My Opinion: Fake Service Dogs Are the Lowest Scam of Them All
Somehow, I've never lost my capacity to be amazed at the depths people will go to make a buck. This surprises me; after all, the last fifteen years or so have been one long litany of revelations about how predatory business practices are treated as -- just business. In the foreclosure crisis, for example, thousands lost their homes to companies who foreclosed on mortgages they didn't even own. In the meantime, one of the big controversies to hit social media last week was when crowdfunding site GiveForward closed down a fundraiser for a woman facing a near-fatal medical emergency -- because she works as a porn actress.
In a way, I'm glad that I haven't lost my capacity for outrage at human depravity and greed. It means that I haven't completely given up on the human race. I shouldn't be surprised at the ways people will cheerfully screw the poor and vulnerable over for a buck, but I am.
One thing that stretches the boundaries of even my cynicism, though, is people who sell untrained dogs, claiming that they're actually highly-trained service dogs. It may happen on a smaller scale than some of the corporate misdeeds that we've learned about in recent years, but it so specifically targets the weak and vulnerable, the people who really need someone to be on their side, that it sounds like the sort of thing that you'd do as part of a Master's thesis in Advanced Evil.
I'm not talking in the abstract, here: Just last week, CBS reported on widespread allegations that the service animals sold by Angel Service Dogs, Inc., aren't trained to do -- well, much of anything. According to clients of the company, their dogs have needed extensive training to even be good pets.
Christine and Dean Clifford spent $20,000 on Queenie, a dog supposedly trained to alert them to the presence of nuts or nut residue in a room. Their sons, Nolan and Ben, are highly allergic to peanuts. It turns out that Queenie is capable of nothing of the kind, and in fact, has severe behavior problems.
When the Cliffords took Queenie to the Foster Hospital for Small Animals at Tufts University, the hospital reported that "she jumped on people, nipped hands, barked aggressively at certain individuals, became overwhelmed in crowds, and showed separation anxiety. Additionally, Queenie showed no aptitude for or interest in allergen detection."
The case of Angel Service Dogs isn't even unique. Back in November, there was the case of Compassionate Paws, Inc. As with Angel, several customers of Compassionate Paws complained that after spending thousands of dollars, they got dogs who lacked even rudimentary skills that would have qualified them as service animals. Video in a news report showed that when one of the owners tried to get their dog to lie down, he tried to shake hands instead.
There are doubtless many more cases of fraudulent "service dog" operations that haven't floated to the top yet. It's a shame, because this is one area where people should not have to worry about being conned.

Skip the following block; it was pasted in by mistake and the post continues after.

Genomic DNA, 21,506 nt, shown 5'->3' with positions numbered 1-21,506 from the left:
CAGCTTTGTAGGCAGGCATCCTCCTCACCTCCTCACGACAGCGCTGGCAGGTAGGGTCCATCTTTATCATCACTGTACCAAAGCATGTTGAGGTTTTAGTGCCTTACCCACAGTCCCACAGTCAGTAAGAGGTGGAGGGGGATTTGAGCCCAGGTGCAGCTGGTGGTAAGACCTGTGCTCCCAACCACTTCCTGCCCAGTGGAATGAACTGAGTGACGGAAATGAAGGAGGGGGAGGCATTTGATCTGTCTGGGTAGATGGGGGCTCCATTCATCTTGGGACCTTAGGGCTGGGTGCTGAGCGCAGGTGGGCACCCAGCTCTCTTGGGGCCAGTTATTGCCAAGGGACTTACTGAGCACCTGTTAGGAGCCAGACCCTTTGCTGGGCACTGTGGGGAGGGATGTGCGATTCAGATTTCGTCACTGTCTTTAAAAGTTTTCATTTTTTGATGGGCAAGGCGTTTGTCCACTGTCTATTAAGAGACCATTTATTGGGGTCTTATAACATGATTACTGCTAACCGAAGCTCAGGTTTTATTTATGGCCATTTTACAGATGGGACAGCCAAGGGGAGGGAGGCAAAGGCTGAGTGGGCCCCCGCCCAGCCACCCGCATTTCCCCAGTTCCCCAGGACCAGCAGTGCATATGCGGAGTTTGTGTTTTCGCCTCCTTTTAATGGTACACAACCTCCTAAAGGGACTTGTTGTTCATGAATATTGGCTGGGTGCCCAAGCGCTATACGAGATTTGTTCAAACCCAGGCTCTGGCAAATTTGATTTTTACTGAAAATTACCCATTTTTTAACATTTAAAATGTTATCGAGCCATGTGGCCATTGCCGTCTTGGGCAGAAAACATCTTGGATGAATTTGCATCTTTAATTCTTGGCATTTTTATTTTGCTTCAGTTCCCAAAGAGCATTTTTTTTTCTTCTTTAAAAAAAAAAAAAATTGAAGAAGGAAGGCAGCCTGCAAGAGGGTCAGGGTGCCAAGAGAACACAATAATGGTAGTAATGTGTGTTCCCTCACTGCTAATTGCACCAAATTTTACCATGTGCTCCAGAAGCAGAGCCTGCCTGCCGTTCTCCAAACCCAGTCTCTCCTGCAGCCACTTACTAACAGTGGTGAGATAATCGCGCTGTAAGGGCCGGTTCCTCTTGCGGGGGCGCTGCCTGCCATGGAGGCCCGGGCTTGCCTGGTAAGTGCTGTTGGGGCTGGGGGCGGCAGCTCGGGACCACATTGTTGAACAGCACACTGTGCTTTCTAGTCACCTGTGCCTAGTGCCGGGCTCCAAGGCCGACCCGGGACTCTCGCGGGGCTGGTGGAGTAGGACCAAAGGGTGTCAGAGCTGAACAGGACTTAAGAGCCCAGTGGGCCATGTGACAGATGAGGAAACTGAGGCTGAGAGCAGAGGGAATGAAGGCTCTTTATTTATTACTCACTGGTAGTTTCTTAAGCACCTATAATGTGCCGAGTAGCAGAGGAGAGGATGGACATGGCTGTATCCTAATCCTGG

My own partner became disabled about six years ago, and it's brought us both into intimate contact with the nightmare that is our national healthcare system. Despite the rosy picture painted by insurance ads, the system is primarily set up to avoid giving treatment to people who need help most urgently. If nothing else good came out of the Affordable Care Act, at least it eliminated the ability of insurance companies to deny coverage because of pre-existing conditions, a policy that is strikingly similar to refusing to sell umbrellas to anyone who's standing in the rain.
But the point is that even in the best of circumstances, people who are trying to cope with illness or disability are already struggling against a stacked deck. You need an exquisite degree of sadism to not only deliberately exploit that pain and desperation, but add to it for nothing more than a quick buck.
Even worse, every time an Angel Service Dogs or Compassionate Paws shows up in the news, it makes it that much harder for the people who really are trying to do an honest job. The people who train real service dogs are consummate professionals, who put hundred of hours into each dogs. Their work is important, but with every report of fraud, people have to look a little more closely to see if they're the real thing.
In Carl Sandburg's poem "To Billy Sunday," he targeted a famous evangelist of the day for exploiting his audience's religious faith and fear of damnation to enrich himself. "You... put a smut on every human blossom that comes within reach of your rotten breath," Sandburg wrote. It sounds very apropos for the people who use the idea of service dogs to enrich themselves.
I hope that the allegations about Angel Dogs turn out to be nothing, a bunch of froth and misconception, but the CBS article looks very comprehensive, and I don't have much hope. Perhaps the best we can hope for is that lawmakers will notice cases like this and come down hard enough that service dogs don't look like an easy way to make money.
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